The Director and I have been listening to a bunch of great scores lately. About a week ago I had a moment of realization and I found that the greatest scores are actually the more empty ones. Not boring or plain, just empty, as in sometimes they don't have a real melody, or sometimes it's just a few little things all blended together so that the song fits right into the background.
It's easy for me to tell the work of a CIT (Composer in Training) from a professional. How?
From experience, I know that amateur composers tend to use basic, common chord progressions and one simple base melody, often comparable to the works of John Williams (as was my case, but it's understandable considering where I got most of my inspiration, *Cough* Director...)or other well-known composers. I'm not saying this is bad. After all, if it were, then why would anyone want to compose in the first place?
Another common mistake among amateurs is that they put too much into their music. Take Pendragon, for example. There was too much of a melody and so many instruments that it was distracting for me. I have to say, though, they did a pretty good job considering at least some of the instruments were fake. I understand how difficult the job is of finding the balance between too much and too little of a melody. As a composer, we want to stuff as much of ourselves into a piece of music as humanly possible. We become attached to the music, not wanting to take anything from it. I've learned over the past month that it usually sounds better once the unnecessary parts are removed. It's easier to listen to and less distracting in a movie. The problem is actually doing that.
I've found that CIT have a tendency to go overboard on our instrument parts. What we don't think of is whether something is playable or not. It helps to have a pretty solid background knowledge of the instruments you are writing for, things like instrument range, what key instrument it is, what notes can be played together for stringed instruments, or phrasing for brass and woodwinds. When I began composing, I loved drums. Last month I was listening to some of my older songs and I decided to fix the drums. They sound so much better now. professional composers only use drums where it is absolutely necessary. Drums can either sound great or horrible, depending on how they are used. They should be used as accents, not as melody, they should be used sparingly, and they should be used subtly. The drums that evoke emotion are the ones where you have to strain to hear them. The only exception might be a battle sequence where there is nothing but drumming, but that's understandable.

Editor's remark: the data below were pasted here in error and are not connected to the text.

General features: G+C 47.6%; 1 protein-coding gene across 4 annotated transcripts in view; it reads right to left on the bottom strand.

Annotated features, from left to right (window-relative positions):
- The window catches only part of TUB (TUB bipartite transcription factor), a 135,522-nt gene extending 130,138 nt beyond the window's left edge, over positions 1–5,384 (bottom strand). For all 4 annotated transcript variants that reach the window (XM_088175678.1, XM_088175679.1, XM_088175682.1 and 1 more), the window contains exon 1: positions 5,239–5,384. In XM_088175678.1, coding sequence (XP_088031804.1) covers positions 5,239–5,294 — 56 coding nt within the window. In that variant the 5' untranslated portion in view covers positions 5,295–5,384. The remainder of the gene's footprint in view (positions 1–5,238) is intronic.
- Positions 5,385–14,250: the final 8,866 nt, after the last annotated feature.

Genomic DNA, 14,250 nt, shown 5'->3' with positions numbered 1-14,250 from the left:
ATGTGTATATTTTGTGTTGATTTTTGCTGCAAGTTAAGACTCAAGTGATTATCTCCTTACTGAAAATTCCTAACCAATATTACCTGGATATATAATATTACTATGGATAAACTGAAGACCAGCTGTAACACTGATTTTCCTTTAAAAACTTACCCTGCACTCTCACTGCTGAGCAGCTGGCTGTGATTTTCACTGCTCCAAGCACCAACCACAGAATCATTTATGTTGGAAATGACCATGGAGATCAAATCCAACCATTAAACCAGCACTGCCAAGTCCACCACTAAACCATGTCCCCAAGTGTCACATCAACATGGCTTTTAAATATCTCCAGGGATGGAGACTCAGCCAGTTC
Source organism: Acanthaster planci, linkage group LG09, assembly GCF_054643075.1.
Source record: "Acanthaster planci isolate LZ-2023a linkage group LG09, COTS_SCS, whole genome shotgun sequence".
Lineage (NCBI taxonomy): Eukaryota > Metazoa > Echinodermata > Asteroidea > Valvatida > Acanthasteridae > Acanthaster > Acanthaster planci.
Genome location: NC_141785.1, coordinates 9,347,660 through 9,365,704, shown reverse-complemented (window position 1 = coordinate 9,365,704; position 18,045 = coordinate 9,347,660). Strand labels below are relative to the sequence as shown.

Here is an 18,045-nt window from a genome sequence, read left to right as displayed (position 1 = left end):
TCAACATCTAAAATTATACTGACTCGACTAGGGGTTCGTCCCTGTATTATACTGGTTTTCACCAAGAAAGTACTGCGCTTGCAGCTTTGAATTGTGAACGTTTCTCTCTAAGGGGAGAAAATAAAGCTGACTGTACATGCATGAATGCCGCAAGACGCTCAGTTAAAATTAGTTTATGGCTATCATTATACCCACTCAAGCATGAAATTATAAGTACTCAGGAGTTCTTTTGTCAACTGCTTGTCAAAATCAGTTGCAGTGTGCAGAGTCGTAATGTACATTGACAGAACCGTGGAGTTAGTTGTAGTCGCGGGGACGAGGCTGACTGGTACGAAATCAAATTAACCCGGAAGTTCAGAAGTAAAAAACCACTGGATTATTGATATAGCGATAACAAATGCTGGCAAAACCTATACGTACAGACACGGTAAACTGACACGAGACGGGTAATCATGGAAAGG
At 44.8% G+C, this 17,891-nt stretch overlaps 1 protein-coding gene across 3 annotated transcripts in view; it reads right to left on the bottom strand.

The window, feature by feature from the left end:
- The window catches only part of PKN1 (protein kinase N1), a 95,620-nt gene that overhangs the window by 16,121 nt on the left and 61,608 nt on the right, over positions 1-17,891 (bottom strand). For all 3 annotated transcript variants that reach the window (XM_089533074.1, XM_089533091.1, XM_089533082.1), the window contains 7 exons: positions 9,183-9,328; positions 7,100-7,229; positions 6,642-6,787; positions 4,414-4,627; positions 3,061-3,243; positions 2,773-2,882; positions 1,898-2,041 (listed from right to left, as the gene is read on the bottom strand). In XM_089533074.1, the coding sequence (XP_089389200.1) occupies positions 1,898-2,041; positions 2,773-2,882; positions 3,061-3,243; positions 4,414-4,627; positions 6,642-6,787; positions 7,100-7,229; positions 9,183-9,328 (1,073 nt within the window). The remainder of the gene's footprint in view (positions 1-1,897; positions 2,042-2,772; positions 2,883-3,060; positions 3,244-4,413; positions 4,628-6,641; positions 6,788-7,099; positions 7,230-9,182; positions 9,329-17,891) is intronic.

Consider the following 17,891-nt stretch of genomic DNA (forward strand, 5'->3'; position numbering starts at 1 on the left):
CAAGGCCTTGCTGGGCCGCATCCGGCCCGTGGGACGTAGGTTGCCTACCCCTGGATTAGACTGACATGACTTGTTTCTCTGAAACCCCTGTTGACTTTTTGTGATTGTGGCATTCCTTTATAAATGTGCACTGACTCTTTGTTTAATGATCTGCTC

Speaking of battles, The Director commented that if you want to convey emotion during a battle scene you should use music, but if you just want brutality, no music. Just fighting sounds.
Finally, great scores pass the melody, if there is one, among instruments. They don't use just one main instrument the whole time. Different instruments fit different shots. If, for example, the scene switches between the good guy and the bad guy, you don't want to use a low, ominous sounding instrument for the good guy or a lighthearted, lilting sound for the bad guy. In this case, you could use one melody, but switch the instrument based on what character is in the shot. An example of this would be Veggie Tales: Dave and the Giant Pickle. Yeah. I'm serious. Look:
If you want, skip to the one-minute mark. Okay, so it's a weak example, but you get the point. When Dave was in the shot, a higher instrument was used. When Goliath was there, they used lower instruments.
I think that's all I have to say now. Bye!